To the editor:

During the week of May 11, I found a flyer on my mailbox with a message that television filming would take place on my street in the next few days, and, be warned, the filming activities will involve large trucks and activity that would extend as late as 2 a.m.

Wanting to know how the city was allowing this to happen, my wife contacted Gerri Penn, president of the Dunwoody North Civic Association. Gerri began, along with my wife, a series of inquiries to the city, including Christie Berkowitz of the city planning department and Police Chief Grogan.

Christie’s e-mail response stated “because the production is taking place on private property, and not within the right of way, the application did not warrant a permit.” Also, Police Chief Billy Grogan responded by e-mail stating “staff did speak with the company about a possible permit, but determined the shoot was on private property and did not require a special event permit.”

On private property you say? Well, Christie and Chief Grogan, you should see the many photos and videos I recorded proving your statements were false. At 5 p.m. on May 20, I came home to find my street a virtual circus. My street and others were lined with dozens of vehicles, including three 53-foot tractor trailers.

Walking down Dunkerrin Lane that evening, I had to swerve far into a yard to avoid a 40- foot boom vehicle that swung across the entire road. By 9:45 p.m., Sharon Valley Court was completely blocked to traffic by the Dunwoody police south of Dunkerrin Lane. The street was filled with production equipment.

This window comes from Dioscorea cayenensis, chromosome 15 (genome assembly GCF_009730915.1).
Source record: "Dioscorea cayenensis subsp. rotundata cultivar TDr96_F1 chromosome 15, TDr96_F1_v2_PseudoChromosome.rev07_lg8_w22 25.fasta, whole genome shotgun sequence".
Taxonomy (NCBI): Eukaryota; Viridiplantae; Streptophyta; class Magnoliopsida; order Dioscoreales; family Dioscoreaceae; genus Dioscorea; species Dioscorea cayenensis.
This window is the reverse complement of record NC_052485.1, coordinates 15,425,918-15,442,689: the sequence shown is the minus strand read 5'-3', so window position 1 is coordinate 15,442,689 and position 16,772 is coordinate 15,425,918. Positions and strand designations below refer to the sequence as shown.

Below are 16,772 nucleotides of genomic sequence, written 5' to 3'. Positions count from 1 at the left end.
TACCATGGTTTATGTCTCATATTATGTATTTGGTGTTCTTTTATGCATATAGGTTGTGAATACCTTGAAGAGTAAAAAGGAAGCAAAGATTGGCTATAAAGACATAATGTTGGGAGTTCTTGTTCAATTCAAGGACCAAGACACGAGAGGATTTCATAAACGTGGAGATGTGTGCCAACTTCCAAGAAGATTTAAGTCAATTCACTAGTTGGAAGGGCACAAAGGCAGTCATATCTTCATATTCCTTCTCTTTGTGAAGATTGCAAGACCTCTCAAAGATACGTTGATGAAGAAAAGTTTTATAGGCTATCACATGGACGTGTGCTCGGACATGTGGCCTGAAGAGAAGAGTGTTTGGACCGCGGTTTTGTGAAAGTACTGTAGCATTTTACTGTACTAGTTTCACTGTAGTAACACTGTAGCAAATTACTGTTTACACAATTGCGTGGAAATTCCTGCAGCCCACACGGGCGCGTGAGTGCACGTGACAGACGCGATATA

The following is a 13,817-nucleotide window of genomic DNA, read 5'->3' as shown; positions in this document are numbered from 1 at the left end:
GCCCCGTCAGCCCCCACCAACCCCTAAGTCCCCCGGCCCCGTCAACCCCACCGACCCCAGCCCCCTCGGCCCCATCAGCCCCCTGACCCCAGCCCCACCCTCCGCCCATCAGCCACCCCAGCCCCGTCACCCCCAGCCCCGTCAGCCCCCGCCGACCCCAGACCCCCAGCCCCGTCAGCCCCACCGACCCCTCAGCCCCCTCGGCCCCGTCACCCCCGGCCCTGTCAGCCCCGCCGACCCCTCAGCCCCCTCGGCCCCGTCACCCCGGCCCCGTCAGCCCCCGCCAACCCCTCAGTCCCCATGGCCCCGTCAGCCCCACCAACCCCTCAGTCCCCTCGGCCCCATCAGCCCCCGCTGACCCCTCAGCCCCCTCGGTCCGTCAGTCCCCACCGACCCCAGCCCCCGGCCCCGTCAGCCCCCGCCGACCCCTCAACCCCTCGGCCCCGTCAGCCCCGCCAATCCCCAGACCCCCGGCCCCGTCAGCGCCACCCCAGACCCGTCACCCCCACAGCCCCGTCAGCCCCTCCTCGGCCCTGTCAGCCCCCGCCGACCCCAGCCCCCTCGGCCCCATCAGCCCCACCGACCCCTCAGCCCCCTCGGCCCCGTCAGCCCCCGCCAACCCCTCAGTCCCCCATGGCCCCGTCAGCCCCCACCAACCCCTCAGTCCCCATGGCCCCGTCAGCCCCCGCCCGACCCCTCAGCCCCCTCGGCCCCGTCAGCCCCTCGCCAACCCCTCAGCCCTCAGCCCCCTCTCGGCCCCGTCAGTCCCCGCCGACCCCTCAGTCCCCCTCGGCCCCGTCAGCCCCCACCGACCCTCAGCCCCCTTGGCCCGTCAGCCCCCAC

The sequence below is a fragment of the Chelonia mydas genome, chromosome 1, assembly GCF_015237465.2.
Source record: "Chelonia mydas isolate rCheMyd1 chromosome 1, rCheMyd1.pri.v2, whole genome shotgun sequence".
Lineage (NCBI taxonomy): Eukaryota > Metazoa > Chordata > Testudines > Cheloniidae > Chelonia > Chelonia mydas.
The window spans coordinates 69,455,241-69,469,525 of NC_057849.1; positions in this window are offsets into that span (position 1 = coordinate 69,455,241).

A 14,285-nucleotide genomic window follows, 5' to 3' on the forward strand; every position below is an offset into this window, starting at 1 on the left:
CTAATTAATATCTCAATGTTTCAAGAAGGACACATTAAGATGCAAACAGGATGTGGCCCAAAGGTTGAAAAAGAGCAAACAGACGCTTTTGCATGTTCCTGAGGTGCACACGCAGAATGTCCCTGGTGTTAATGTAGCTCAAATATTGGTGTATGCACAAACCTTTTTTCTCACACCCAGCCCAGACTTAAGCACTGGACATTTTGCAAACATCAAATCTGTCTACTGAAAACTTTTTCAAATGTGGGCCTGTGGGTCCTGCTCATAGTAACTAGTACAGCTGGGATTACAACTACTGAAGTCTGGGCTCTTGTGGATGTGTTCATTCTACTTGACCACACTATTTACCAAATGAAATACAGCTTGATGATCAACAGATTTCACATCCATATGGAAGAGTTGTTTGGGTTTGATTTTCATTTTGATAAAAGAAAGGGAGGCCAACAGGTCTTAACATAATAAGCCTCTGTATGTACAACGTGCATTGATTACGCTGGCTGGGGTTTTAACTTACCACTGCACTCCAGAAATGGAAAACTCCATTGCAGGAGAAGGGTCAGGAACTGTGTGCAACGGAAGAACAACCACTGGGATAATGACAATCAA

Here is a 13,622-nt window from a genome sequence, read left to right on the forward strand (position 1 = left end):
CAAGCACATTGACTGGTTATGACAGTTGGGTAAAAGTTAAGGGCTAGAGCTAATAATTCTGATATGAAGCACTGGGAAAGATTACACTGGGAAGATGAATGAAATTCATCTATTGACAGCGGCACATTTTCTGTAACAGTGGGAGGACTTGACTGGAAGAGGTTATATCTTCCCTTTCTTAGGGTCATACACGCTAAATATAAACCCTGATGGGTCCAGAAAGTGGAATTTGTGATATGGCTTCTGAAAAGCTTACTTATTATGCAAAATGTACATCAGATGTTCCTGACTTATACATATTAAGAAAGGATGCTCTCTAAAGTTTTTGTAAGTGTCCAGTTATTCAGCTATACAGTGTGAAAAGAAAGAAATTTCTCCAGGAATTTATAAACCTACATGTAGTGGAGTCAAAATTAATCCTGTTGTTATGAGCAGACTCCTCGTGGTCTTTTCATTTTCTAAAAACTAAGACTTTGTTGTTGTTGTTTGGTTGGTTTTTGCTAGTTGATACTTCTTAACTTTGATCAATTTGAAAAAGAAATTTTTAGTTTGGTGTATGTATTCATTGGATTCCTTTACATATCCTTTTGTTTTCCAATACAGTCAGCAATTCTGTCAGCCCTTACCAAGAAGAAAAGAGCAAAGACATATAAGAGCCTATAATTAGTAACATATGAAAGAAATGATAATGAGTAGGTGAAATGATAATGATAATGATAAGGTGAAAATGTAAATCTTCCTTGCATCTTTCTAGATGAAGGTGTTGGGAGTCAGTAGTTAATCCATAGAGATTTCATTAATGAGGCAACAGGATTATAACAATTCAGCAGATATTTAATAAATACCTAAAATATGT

Vehicles of the film crew ringed the intersection of Sharon Valley Court and Dunover Circle in violation of the Georgia code prohibiting parking cars in an intersection or within 30 feet of a stop sign.

I called the police department twice to report the cars illegally parked at the intersection as the police were routing traffic through the intersection while not actually providing anyone at the intersection to direct traffic. Nothing was done.

I finally asked one of the several Dunwoody police officers guarding the filming, who was standing a short distance away from the intersection, to have the cars moved. He said that he would see to it that the cars were moved. I walked a few hundred feet back to my house and watched him as he did nothing. The cars stayed where they were until they left the neighborhood later that night.

I have no doubt that both Christie Berkowitz and Chief Grogan were aware that the filming would not be limited to private property, as was clear from the production company’s own notification, but decided the disruption to the neighborhood was of no consequence.

Matthew Kennedy